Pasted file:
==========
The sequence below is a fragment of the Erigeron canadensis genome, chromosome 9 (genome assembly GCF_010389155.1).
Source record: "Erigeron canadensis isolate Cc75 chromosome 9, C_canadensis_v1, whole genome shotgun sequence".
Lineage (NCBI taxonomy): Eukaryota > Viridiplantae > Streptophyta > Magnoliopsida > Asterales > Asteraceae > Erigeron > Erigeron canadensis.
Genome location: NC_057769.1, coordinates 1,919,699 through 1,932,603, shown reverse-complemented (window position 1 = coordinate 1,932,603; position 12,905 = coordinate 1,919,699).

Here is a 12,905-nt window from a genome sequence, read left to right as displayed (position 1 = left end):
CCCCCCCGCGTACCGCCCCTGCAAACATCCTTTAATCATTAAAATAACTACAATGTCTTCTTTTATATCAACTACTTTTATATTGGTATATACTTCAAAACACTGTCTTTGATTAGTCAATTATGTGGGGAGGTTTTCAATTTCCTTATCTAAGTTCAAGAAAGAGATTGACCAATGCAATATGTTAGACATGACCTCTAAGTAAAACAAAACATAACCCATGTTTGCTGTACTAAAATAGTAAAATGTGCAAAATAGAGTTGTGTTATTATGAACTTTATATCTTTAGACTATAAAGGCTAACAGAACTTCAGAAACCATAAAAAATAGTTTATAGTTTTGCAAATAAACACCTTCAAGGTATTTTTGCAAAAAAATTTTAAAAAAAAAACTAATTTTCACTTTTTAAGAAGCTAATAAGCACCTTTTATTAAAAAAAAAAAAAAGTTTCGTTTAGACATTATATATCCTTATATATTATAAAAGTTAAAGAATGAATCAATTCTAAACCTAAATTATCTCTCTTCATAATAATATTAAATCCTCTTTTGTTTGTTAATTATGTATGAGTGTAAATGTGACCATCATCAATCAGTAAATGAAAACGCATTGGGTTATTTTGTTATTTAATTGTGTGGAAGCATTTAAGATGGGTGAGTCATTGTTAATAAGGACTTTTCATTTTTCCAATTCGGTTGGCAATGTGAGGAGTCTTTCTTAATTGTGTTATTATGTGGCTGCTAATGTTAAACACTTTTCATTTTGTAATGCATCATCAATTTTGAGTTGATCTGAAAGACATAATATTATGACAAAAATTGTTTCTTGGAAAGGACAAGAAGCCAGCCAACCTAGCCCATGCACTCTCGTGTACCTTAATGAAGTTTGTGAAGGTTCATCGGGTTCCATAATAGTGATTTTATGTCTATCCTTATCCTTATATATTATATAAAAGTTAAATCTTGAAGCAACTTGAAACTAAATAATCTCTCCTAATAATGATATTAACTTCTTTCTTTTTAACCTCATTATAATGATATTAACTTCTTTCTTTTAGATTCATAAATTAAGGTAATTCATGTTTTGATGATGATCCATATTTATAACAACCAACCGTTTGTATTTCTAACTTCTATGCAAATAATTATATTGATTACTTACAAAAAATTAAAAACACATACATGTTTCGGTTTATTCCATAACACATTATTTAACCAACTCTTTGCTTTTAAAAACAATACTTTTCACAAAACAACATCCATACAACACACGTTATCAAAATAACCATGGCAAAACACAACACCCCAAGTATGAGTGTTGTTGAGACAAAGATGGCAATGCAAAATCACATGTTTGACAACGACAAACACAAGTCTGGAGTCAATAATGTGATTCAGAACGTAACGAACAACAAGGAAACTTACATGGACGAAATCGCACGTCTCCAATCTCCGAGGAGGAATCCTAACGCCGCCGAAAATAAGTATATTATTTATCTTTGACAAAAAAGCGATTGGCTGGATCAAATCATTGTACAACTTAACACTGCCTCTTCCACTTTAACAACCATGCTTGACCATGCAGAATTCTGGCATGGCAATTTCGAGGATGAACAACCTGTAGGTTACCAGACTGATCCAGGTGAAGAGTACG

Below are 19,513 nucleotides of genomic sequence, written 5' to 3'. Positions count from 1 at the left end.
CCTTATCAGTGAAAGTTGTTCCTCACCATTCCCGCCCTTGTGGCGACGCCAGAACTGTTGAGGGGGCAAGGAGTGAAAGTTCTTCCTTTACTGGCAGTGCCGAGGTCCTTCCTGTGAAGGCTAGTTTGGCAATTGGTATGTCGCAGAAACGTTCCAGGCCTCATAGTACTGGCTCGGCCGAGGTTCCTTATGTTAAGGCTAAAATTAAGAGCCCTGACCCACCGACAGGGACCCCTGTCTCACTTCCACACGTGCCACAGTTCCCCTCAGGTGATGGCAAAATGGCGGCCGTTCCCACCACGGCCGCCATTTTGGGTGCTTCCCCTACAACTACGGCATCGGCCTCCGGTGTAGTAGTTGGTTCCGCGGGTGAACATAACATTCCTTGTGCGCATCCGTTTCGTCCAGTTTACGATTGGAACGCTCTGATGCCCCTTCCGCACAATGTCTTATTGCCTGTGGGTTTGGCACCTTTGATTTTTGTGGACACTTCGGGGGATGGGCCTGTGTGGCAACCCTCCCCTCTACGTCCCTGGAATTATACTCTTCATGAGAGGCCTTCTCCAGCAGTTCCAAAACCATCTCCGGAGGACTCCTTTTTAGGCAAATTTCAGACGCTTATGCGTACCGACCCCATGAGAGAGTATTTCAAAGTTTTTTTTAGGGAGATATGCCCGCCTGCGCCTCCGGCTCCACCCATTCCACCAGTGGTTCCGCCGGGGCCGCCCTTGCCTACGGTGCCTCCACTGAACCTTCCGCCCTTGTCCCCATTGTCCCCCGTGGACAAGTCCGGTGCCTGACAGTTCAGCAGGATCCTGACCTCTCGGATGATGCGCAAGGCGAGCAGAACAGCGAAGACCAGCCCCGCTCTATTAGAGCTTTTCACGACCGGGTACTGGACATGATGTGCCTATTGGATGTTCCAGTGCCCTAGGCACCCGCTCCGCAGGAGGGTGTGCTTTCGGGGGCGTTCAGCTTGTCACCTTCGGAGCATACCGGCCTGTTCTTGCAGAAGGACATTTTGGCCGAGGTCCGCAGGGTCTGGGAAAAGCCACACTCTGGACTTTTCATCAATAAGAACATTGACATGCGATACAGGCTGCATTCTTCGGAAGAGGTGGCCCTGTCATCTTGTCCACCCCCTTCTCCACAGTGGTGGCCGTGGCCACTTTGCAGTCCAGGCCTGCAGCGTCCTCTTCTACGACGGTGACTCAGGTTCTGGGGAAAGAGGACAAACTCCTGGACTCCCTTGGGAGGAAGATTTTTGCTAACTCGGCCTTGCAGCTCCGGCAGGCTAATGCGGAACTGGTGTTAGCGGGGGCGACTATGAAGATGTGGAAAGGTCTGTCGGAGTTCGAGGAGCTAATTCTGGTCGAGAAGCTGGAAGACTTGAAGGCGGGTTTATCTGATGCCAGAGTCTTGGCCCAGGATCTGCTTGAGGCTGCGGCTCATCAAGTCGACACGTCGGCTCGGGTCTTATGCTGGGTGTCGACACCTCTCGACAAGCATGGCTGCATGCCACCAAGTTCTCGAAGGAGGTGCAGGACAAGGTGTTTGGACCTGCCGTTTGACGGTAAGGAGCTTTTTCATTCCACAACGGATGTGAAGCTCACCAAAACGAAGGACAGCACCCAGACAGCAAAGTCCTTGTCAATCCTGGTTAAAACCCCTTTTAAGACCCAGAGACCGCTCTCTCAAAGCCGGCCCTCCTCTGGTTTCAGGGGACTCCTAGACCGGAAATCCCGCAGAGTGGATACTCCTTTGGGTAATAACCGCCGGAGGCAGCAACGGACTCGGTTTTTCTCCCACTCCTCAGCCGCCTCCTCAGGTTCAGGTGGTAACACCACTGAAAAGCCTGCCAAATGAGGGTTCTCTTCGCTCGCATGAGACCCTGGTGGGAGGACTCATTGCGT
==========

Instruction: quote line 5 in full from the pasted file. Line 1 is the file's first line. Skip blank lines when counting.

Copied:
Here is a 12,905-nt window from a genome sequence, read left to right as displayed (position 1 = left end):